Objective. The objective of this study was to compare the efficacy of gabapentin with placebo for neuropathic pain at the individual and population levels.
Design. This study used an n-of-1 trial methodology with three double-blind, randomized, crossover comparisons of gabapentin with placebo.
Setting. This study was carried out at specialist outpatient clinics at two Australian hospitals.
Patients. The patients are adults with chronic neuropathic pain.
Interventions. Following a dose-finding period, participants underwent three comparisons of 2-week periods on gabapentin (600-1,800 mg per day) and placebo. The dose-finding period was commenced by 112 patients, of whom 39 had no response so they did not enroll, leaving 73 trial participants. Of these, 48 completed and 7 partially completed their trials, and 18 withdrew.
Outcome Measures. The five outcome measures were the visual analog scale (0-10) of pain, sleep interference and functional limitation; frequency of adverse events and medication preference. The aggregate response was determined by weighting the response to each measure equally.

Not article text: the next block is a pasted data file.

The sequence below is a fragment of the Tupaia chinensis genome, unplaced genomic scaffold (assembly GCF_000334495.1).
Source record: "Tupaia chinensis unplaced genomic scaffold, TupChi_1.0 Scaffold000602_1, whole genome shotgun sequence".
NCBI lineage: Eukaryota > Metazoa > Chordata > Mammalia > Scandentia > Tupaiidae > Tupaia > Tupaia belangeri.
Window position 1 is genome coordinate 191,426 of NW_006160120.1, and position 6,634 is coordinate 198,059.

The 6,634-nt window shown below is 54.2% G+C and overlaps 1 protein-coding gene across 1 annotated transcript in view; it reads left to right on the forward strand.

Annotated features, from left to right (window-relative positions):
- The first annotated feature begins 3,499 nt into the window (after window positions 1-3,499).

Results. Of the 55 participants who completed at least one cycle, the aggregate response to gabapentin was better than placebo in 16 (29%), of whom 15 continued gabapentin posttrial. No difference was shown in 38 (69%), and 1 (2%) showed a better response to placebo. Fifteen of these 39 continued gabapentin posttrial. Meta-analysis of the mean scores showed lower mean (standard deviation) scores for gabapentin by 0.8 (0.2) for pain, 0.6 (0.2) for sleep interference, and 0.6 (0.2) for functional limitation.
Conclusions. The response rate and mean reduction in symptoms with gabapentin were small. Gabapentin prescribing posttrial was significantly influenced by the trial results.